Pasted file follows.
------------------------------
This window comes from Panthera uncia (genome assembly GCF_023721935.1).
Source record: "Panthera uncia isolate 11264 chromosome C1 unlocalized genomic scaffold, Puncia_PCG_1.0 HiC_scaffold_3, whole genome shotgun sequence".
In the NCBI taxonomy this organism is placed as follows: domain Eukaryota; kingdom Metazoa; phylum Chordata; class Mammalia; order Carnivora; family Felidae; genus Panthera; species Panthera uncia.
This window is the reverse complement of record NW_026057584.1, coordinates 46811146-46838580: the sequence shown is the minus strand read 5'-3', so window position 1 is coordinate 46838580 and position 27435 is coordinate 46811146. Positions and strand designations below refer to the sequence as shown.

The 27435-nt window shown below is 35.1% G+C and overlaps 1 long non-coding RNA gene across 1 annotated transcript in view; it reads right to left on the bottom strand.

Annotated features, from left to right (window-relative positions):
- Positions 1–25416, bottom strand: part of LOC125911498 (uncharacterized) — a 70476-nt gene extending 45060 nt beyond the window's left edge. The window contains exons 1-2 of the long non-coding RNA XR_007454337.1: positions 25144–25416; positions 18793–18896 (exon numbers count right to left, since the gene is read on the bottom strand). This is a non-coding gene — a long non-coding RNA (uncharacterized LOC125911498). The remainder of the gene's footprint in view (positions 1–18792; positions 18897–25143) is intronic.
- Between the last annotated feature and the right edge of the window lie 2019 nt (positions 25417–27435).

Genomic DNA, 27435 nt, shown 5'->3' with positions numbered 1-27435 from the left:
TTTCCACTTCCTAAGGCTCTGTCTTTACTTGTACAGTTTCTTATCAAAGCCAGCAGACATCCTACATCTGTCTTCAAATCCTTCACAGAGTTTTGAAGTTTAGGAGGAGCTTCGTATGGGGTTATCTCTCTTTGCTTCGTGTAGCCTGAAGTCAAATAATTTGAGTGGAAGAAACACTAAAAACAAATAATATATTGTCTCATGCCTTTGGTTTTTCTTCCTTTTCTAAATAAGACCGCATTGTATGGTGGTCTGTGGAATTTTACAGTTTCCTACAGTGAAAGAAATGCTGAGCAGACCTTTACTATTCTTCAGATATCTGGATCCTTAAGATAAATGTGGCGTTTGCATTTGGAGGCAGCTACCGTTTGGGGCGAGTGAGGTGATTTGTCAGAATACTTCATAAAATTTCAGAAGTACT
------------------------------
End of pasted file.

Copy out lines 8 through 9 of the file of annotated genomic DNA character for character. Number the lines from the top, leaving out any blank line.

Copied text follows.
- Between the last annotated feature and the right edge of the window lie 2019 nt (positions 25417–27435).

Genomic DNA, 27435 nt, shown 5'->3' with positions numbered 1-27435 from the left: